Played for 360-odd minutes in four games, looked worthwhile for 120 of them is the most cogent summary - the first half against Paraguay and Sweden and the last half-hour in the Ecuador game. For the rest of the time, they have been palsied, rudderless and ponderous, with no leadership on and off the park.
England remain in denial, convinced they're on course for immortality. Yet they fell for the rudimentary approach of Sweden and could easily have lost as the roof caved in.
If so, they'd have played Germany last Saturday in the second round and with Jurgen Klinsmann coaxing bold performances at last out of the Germans, would you have backed England?
And yet. England are prospering on paper, even though playing like strangers introduced to each other in the dressing-room. The mantra is chanted: "we're in the last eight and we're bound to get better."
The Germans would come out with that one, tournament after tournament. Yet they won trophies, time after time.
Eriksson is undeniably a lucky manager and there's nothing wrong with that. Even Michael Owen's sad departure saved him having to tackle a difficult decision.
There was no doubt that Owen had been a gamble, that he just wasn't fit enough and that Eriksson would have to consider dropping him. Would he have grasped that nettle?
Marco van Basten did by dropping Ruud van Nistelrooy from the Holland XI last Sunday and Luiz Felipe Scolari substituted Luis Figo three times in a row while taking Portugal to the Euro 2004 Final. That's what international management is about, not keeping your illustrious has-beens happy.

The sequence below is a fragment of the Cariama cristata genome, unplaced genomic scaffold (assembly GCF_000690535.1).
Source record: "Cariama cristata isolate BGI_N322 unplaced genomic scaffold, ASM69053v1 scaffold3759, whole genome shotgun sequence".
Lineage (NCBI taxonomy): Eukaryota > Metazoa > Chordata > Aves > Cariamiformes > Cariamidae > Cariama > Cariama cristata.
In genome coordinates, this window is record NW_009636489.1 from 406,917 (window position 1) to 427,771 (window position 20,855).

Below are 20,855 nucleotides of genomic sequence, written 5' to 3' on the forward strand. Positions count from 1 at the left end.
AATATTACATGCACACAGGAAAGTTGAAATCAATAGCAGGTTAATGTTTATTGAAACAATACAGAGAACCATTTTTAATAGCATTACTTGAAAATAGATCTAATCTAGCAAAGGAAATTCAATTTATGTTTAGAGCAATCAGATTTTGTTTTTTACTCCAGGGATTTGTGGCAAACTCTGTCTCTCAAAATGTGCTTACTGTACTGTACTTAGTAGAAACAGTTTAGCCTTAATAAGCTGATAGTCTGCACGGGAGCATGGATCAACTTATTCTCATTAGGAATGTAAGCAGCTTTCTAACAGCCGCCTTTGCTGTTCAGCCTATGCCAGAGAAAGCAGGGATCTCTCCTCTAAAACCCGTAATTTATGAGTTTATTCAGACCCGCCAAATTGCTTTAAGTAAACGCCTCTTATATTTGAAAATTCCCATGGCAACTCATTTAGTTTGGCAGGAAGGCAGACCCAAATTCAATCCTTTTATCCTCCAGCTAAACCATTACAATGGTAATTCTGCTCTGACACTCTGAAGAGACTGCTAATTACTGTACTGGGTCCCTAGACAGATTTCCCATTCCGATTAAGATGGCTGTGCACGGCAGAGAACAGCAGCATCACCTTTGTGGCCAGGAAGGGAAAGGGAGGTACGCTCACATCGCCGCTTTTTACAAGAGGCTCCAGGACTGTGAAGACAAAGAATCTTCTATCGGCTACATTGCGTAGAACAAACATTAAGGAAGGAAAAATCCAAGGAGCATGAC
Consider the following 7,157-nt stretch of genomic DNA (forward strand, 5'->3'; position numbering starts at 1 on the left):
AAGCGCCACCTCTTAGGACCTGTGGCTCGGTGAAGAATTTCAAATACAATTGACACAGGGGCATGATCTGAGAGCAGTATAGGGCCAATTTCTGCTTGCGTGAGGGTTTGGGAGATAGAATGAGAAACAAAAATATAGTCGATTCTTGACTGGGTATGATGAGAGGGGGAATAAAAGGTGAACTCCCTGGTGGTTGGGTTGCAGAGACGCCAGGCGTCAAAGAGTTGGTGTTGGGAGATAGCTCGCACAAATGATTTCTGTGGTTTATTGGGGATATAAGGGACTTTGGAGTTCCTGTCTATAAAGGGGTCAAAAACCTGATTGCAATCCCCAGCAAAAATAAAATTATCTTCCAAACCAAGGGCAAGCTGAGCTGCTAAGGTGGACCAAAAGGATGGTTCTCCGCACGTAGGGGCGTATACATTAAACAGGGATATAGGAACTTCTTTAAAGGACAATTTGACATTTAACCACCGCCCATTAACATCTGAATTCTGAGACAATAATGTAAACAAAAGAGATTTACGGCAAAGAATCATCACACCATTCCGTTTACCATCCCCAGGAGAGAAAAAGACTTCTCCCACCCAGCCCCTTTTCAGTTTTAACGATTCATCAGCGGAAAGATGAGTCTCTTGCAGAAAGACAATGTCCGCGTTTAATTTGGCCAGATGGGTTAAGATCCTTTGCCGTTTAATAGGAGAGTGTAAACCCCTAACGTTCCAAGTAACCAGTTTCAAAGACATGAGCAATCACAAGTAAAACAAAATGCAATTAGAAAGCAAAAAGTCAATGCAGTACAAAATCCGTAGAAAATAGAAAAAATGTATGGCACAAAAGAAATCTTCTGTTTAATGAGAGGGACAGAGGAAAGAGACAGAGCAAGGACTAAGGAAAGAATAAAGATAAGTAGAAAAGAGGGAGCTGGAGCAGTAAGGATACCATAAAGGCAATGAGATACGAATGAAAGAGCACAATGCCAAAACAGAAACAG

Eriksson's luck will probably hold this Saturday against a Portugal team weakened by suspensions and the probable absence through injury of Cristiano Ronaldo. So brace yourself for more self-deluding bombast from Team England while the media does its job honourably, holding its nose against the stench of mediocrity, trusting on the evidence of their own eyes.
The players, cossetted and dim-witted, don't seem to realise they have participated in some of the worst games so far in this World Cup. They have been exposed in a crucial area - the strikers - because of Eriksson's myopia and reckless squad selection.
There is still no coherent gameplan. Owen Hargreaves plays well in the holding role in midfield and his reward is to play full-back in the next game.
Steven Gerrard just roams around at will, trying to plug numerous holes in the dyke, while Frank Lampard peppers the photographers behind the goal, trying to be Roy of the Rovers.
England will be hoping they do what Greece did in 2004 at the European Championships. Play appallingly, give away few goals, stumble into the final and hope the opposition have an off-day, as Portugal did. Well, Brazil should snuff out that nonsense in the semi-finals.
There is no compulsion on the media to behave like fans with microphones and notebooks. Of course, they want England to win the World Cup, but they're not on-message to distort reality.
The fundamental message after a fortnight is that England have got this far despite Eriksson, rather than because of him.